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Three-dimensional structure of tundra vegetation cover dominated by sedges. P. 132–140

Версия для печати

Section: Geosciences

UDC

528.855+581.526.533:[58.009+58.087]

DOI

10.17238/issn2541-8416.2018.18.4.132

Authors

IV Matelenok1, VV Melentyev1
1 St Petersburg State University of Aerospace
Instrumentation (Saint Petersburg, Russian Federation)
Corresponding author: Igor Matelenok (igor_matelenok@mail.ru)

Abstract

Modelling of radiation transfer through natural multilayer media is relevant for many climatological, hydrological and ecological issues. The possibility of using the models is determined by the comprehensiveness of the information on the properties and structure of certain layers: ground, vegetation, atmosphere. Three-dimensional spatial organisation of tundra vegetation cover is understudied compared to vegetation structure of the boreal zone. In the scope of the research, the structure of sedge-tundra vegetation cover in the Nenets Autonomous Area and the Murmansk Region was investigated using specialised hardware-software system which allows to take photos of the cover from different angles, construct virtual three-dimensional models and obtain the values of parameters characterising the structure. The field survey of the sites was carried out in August 2016 and 2017. Phytoelement angle distributions obtained differ from standard erectophile distribution frequently used for modelling orientation of phytoelements in cover formed by grasses/sedges. The shape of phytoelement angle distribution varies from site to site depending on the dominant species. Experiments on fitting real distributions by different functions established that the generalised shape of the distribution in the studied cover is best described by a rotated-ellipsoidal function with a parameter equal to 2.69. Information obtained on the structure of the vegetation cover can be used in modelling microwaves and solar radiation propagation.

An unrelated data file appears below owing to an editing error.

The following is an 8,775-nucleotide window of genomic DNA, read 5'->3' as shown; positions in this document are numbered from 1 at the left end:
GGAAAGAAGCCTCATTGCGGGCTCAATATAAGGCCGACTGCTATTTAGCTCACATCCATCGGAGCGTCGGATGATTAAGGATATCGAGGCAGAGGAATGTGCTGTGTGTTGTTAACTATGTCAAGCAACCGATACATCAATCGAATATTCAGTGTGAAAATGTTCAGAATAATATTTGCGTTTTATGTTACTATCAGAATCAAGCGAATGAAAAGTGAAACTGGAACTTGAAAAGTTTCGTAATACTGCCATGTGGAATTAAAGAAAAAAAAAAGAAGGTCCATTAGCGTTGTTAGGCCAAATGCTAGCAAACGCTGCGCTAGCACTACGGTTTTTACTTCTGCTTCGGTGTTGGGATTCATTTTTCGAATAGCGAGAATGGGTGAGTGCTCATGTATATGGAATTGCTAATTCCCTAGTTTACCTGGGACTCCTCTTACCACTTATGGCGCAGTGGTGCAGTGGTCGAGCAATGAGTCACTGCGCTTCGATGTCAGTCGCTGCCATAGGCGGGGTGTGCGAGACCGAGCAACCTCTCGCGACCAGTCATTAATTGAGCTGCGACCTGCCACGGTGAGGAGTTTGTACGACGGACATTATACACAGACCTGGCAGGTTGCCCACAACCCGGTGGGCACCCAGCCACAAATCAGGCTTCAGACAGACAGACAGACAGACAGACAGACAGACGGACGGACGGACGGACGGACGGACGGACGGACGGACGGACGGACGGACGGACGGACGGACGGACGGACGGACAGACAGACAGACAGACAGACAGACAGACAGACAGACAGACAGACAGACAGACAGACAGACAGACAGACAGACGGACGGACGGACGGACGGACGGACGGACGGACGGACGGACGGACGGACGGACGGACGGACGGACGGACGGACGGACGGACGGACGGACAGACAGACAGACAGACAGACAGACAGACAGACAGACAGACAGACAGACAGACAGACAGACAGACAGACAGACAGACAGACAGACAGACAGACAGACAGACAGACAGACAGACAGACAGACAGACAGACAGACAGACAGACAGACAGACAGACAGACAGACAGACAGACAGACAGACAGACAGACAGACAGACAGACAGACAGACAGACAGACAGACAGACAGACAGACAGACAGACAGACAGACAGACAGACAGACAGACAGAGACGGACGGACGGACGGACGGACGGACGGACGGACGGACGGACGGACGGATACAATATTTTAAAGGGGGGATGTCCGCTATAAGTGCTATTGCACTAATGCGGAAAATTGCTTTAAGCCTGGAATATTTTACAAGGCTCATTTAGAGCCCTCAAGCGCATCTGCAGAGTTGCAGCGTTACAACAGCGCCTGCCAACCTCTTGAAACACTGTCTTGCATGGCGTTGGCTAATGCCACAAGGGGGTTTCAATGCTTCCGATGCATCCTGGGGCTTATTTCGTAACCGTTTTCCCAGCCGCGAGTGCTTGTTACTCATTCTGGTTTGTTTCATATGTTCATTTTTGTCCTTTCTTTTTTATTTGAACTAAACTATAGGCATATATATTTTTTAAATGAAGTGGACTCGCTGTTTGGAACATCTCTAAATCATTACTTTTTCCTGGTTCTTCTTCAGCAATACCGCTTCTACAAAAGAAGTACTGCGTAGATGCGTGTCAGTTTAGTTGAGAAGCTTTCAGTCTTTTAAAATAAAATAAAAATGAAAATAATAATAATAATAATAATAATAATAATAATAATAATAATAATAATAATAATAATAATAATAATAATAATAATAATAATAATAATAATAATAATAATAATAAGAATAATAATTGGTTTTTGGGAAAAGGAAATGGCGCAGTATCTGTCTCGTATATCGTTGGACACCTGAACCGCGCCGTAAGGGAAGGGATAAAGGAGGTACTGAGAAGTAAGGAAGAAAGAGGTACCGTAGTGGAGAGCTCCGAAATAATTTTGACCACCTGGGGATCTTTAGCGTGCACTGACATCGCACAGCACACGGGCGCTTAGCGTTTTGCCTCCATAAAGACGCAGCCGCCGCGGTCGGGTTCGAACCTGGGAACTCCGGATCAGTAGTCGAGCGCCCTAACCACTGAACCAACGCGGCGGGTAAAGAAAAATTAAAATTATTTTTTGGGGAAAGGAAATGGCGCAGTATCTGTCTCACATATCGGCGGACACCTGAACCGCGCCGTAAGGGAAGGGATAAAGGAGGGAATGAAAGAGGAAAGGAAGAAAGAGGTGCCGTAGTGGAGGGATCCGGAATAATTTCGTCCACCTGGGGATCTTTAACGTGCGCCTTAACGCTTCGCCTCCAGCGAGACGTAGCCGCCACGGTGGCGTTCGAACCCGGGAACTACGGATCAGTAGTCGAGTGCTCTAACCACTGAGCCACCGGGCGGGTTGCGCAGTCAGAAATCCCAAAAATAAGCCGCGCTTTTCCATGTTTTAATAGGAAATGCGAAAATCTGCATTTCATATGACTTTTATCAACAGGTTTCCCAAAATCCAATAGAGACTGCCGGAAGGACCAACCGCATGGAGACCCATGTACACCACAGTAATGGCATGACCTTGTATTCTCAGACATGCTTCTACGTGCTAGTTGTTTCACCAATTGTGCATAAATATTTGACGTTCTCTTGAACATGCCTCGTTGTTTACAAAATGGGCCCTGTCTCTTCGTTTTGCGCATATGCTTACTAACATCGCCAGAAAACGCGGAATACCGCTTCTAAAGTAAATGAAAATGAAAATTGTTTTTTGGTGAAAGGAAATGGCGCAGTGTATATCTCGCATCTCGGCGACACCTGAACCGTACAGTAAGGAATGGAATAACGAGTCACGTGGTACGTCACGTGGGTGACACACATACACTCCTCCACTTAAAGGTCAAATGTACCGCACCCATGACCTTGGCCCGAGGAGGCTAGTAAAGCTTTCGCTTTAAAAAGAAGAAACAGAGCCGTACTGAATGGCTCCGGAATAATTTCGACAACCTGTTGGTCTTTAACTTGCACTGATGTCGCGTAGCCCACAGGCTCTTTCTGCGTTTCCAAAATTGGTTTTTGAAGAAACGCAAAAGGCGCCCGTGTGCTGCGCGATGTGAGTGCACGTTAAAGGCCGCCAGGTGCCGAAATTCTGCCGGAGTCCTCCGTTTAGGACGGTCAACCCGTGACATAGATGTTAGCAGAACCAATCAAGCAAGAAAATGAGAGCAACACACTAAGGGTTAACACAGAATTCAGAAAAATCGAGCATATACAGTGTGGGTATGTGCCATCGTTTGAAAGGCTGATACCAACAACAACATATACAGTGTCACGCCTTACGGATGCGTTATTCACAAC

Keywords

Arctic, leaf angle distribution, radiation transfer, remote sensing, three-dimensional structure, tundra ecosystems, vegetation cover
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